Oh, and everytime you uncover some big new chunks of the map don't forget to pop in and visit with Mercator at Amsterdam ... he'll pay you for the info.

From here, the goal is basically just to uncover as much of the world map as you can. It's generally best to hug the coasts first to uncover as many ports and villages as possible. If heading south around Africa or west over to South America remember a Dragon figurehead and some Balm for the storms. If going north along the coast from Europe over to Russia and beyond to Alaska and Canada and onwards, there's a long stretch where there's only like two small resupply ports and a couple of scattered villages, so make sure your provisions are always at their max and you have plenty of cash on hand cause that's a big area with no banks anywhere nearby. Once Ernst has uncovered a certain percentage of the map (pretty much all the ports and all the visible land), Mercator will fill the rest in and make a world map, but that's not quite the end of his quest. I'll leave you to discover the rest.

So anyway, this is basically a way to learn the game mechanics and where everything is, without too much frustration. You'll get rich fairly quickly, and Ernst's scenario is the most free in terms of plot restrictions (there basically are none), so there's plenty of opportunity to dabble with combat and trade and stuff and learn things at your own pace without the fear of annihilation hanging over your head. Once you're done here you'll be ready to take on the tougher scenarios of the game (which also have more interesting stories than Ernst's basically nonexistant one).

And that's the end! Have fun


WAIT! Let's not give up so easily!

Learning to Trade! Hullo! This is a new segment I added in late 2012. So, some people find Ernst a little too boring, since all he does is sail around really. Trade is really the heart of the Uncharted Waters 2 engine, much more so than combat or anything else, so that's the next thing you want to get into. I'd never played Ali's quest before, now that I have I find that it's actually a great introduction to the deeper intricacies of the game, maybe even more so than Ernst. So if you've learned the ropes at sea mapping the world and are looking for more challenge and complexity, step up to the big(ger) leagues with Ali.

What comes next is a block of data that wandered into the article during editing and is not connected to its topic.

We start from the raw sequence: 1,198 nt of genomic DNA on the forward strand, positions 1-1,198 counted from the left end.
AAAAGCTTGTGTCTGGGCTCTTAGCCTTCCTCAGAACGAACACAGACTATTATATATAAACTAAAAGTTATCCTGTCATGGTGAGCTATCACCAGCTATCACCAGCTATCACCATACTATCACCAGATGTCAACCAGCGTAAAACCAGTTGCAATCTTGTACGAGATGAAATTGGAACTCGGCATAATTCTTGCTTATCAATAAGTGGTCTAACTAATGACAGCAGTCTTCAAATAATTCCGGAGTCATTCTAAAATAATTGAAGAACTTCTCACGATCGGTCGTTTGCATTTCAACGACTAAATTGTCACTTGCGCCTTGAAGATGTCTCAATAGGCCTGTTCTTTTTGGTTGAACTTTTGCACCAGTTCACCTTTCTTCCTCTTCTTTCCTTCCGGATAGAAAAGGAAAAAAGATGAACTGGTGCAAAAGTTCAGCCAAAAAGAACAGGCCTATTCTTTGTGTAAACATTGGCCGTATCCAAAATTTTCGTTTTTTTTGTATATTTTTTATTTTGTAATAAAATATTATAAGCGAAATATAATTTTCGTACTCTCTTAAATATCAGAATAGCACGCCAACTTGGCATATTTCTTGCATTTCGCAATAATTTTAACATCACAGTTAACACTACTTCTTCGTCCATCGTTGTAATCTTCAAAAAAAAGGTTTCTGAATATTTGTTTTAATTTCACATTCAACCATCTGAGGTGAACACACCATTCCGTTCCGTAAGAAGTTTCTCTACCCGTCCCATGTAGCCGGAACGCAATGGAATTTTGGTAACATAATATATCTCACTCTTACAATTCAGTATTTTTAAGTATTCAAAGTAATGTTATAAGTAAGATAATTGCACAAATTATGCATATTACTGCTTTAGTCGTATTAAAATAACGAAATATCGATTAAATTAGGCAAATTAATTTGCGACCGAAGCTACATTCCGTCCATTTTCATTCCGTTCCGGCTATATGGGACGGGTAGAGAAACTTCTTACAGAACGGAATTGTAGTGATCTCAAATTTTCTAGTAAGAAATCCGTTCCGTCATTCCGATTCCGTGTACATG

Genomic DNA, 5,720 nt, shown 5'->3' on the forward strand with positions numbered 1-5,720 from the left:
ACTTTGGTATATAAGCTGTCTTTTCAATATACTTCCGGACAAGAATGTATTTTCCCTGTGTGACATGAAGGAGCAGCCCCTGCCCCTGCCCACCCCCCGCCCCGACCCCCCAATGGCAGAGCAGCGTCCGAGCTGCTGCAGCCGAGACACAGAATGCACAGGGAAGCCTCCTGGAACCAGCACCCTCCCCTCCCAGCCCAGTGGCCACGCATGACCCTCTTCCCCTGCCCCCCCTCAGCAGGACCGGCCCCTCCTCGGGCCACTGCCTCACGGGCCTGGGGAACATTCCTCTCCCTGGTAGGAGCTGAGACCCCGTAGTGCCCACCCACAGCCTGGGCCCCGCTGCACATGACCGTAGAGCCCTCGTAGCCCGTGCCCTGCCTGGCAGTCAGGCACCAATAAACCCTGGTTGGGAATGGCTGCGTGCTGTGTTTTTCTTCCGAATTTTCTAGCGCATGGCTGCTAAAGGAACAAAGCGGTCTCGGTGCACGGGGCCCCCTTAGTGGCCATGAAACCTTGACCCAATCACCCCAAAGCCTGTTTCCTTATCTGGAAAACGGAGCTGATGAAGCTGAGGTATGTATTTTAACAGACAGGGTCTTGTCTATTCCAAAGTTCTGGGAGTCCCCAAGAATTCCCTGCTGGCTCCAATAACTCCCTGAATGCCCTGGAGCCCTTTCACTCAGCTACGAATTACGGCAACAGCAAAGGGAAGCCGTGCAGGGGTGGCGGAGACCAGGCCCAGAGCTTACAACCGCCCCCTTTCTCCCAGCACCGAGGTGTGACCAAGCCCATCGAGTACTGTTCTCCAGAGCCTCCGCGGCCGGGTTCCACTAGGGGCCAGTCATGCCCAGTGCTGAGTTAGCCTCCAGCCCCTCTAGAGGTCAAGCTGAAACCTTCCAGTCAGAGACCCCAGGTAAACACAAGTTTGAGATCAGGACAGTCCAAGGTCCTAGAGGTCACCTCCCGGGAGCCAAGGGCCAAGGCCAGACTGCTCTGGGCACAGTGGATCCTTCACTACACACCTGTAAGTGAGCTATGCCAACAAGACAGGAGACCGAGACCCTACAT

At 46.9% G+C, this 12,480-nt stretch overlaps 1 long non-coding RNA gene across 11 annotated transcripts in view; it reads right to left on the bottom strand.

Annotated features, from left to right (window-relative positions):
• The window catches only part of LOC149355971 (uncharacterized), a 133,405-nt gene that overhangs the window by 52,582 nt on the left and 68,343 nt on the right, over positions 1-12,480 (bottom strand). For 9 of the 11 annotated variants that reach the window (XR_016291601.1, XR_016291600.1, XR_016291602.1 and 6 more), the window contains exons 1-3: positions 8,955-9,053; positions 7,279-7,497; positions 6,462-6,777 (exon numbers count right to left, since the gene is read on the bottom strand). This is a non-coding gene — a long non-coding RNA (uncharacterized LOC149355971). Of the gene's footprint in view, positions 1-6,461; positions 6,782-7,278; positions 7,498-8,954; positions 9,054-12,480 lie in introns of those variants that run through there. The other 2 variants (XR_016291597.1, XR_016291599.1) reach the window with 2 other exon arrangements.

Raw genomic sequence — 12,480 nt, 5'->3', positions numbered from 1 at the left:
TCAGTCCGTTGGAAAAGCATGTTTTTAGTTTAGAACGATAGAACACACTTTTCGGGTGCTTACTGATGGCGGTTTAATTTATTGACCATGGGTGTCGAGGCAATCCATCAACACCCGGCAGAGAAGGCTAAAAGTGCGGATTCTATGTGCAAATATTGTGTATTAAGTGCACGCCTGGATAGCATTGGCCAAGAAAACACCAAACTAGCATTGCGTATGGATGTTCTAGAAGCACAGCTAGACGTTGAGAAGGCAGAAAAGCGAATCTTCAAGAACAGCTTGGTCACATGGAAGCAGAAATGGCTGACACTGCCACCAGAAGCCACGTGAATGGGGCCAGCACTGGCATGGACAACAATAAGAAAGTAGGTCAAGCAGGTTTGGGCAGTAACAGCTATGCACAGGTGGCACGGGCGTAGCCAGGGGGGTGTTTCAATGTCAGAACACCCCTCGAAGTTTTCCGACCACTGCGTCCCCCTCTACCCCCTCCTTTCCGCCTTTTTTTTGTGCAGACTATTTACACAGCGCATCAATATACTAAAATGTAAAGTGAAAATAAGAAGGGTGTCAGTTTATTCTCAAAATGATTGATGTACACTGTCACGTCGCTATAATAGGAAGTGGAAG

Ali is a trader whose quest consists first of making a bunch of money, then using said money to swing port allegiances over to Turkey. I've only found one walkthrough online for his particular story quest, and it glosses over one really long and important part, so here's this. Like the previous portion of this guide, however, it's going to assume you're at least relatively new to New Horizons, and don't really understand much about trading in the game beyond "bring low-priced good to port where it's higher-priced."

Let's-a go!


Ali has three HUGE advantages in his quest that make him fairly newcomer-friendly. One, he's plopped down right at the beginning next to the best early trade route in the game (Istanbul-Athens). Two, for whatever reason, even when sailing around the world with like 900,000 dollars and a hold full of gold, pirates never seem to attack him, at least in the SNES version. My working theory on this is that Ibin Leids and Abdul the Asshole or whatever - the two pirates that usually magically appear and hound you to the ends of the Earth when you leave any port with more than like 20k on board - are Turkish privateers or allied with Turkey somehow or something, and since you're Turkish, they don't step to you. That may be totally wrong, but it's my hypothesis for now. Third, fairly early in his story quest, the Sultan will drop 500k on him out of nowhere (!) with basically no strings attached.

The disadvantage is that his whole quest centers around swinging a heap of ports over to Turkey, which costs a pile of money - that 500k itself alone won't be nearly enough. However, it's not terribly difficult to parlay that 500k into basically infinite money once you know what you are doing. That's what the guide is for!

But first, our humble beginnings. Ali starts out 40k in debt to various people around Istanbul, but it's a very soft debt that (I think) has no time limit to repay, nor does it have compounding interest or anything like that. 40k is also a trivial matter to repay with the lucrative Istanbul - Athens run right there. The game tells you flat-out that you should run carpets to Athens, then Art back to Istanbul ... for the love of God, DO EEEET! This is easy money that consistently works. One other thing I found you can do (for a little extra cash and, more importantly, some extra adventurer fame) is that the quest guild in Athens almost always seems to have a "deliver letter" quest to a port just north of Istanbul.

One IMPORTANT thing to remember - Ali is a great price haggler. When you go to buy something, ALWAYS decline the first price. It then asks you to manually haggle, but regardless of what price you enter, Ali always seems to auto-haggle it down to the lowest possible price, even if that's lower than the one you set! This makes a huge difference in how fast you make money, though, so don't forget to do it. It's easy to miss.